The point about being able to do program analysis is also quite non-trivial: to be able to do that requires really and clear solid semantics for the language.  Unfortunately, for Maple (see my ex-student Stephen Forrest's work on the topic), it's just too bloody hard.  Maple's programming language has a very messy operational semantics, which means that it's extremely hard to analyze with any degree of precision.

I was tempted to simply reply "You're tilting at windmills", but that in itself would be a cultural reference that many on primes might not get!

It's a problem with the Internet in general, wherein an attempt to be 'cool' by using references to current pop culture prevalent in one (or even a set of countries) ends up alienating others completely.  Globalization is a really tricky issue.

Do not even 'pull from a number of existing websites', pull from one existing one.  Getting the right balance between various features is really hard -- and it presents no valued-add for Maplesoft.  Pick from a site where this is a fundamental feature (which means they have had to get it right), and adopt it.  Tweak it later when you have actual experience with how it really works with the Maple community, rather than guessing like made what that community will like.

I know, every company likes to spends tons of time from their employees reinventing what's already been done (often better) elsewhere.  So why be totally radicaly (not to mention insanely efficient) and borrow instead?  There are lots of web sites out there which have very well tuned reputations systems - start from that.

Hopefully there's a badge for 'best use of sarcasm'. 

The problem is that it looks like there are all sorts of critical values of S0 where you would get many different asymptotic series.  In fact, it seems the series is independent of S0, but asympt can't tell that without actually computing it [and it does not proceed because in general this would give you the wrong answer].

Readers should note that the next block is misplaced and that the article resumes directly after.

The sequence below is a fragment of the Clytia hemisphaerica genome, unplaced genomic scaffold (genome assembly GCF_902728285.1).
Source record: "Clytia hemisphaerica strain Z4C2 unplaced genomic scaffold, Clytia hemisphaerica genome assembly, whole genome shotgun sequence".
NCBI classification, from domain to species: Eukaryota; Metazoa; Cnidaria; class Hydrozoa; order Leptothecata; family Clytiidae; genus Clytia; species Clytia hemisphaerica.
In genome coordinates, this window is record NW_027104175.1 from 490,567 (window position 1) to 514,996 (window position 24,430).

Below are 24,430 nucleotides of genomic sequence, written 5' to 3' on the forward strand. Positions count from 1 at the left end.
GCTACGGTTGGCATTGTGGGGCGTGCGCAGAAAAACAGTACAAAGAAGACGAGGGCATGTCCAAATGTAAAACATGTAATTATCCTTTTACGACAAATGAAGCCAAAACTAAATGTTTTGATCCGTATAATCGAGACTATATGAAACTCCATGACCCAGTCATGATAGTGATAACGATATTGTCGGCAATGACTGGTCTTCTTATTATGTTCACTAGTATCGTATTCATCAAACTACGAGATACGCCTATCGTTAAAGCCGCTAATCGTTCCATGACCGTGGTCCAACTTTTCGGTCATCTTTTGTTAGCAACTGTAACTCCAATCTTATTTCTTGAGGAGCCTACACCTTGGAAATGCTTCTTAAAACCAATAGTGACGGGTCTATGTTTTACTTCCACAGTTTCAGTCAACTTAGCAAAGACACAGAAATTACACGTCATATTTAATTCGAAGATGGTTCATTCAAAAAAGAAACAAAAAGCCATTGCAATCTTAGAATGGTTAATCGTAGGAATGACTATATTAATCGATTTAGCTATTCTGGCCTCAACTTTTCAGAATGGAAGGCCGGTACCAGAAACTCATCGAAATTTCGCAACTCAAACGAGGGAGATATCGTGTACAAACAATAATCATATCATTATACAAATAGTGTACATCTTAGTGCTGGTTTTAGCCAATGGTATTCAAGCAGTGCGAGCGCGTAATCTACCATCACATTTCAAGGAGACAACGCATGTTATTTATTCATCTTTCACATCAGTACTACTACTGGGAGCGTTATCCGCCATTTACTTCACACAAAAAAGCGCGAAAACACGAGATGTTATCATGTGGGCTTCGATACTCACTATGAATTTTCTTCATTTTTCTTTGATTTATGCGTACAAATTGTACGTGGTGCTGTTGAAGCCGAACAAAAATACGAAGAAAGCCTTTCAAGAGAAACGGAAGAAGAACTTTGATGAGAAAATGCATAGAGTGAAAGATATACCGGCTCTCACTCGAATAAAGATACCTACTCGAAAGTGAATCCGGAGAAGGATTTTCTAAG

I know you want to compute it with S0 symbolic -- but my method allows you to reconstruct the symbolic expansion from sufficiently many 'samples' of exact (but numeric) S0.

1. use convert(..., exp) on your expression before you take asympt

2. Make S0 a ``random'' number between 0 and 1 (try several like 1/9, 2/5, 9/11, etc)

That worked for me, giving me the first 2 terms and an O(l) term.  The first 2 terms did not depend on S0 (although that would require some proof to be sure), but the third one did.

Assemble all the material from your blog posts and massage them into a chapter for the Advanced Programming Manual. 

And what about re-using some of your blog posts for posts on to the corporate site?  Wolfgram's blog posts are (on average) much more technical than Maplesoft's.  Yours could help with rebalancing that.

Right now, it's good.

Maybe I was just using the site at the same time as some backup process was going on, or some other such heavy process [considering the time/day-of-week, that would not have been unreasonable].

Right, let's take the information in Laurent's post as the baseline (doing otherwise with be a waste of everyone's time!), and see if we can come up with some constructive criticisms, which can hopefully lead to improvements.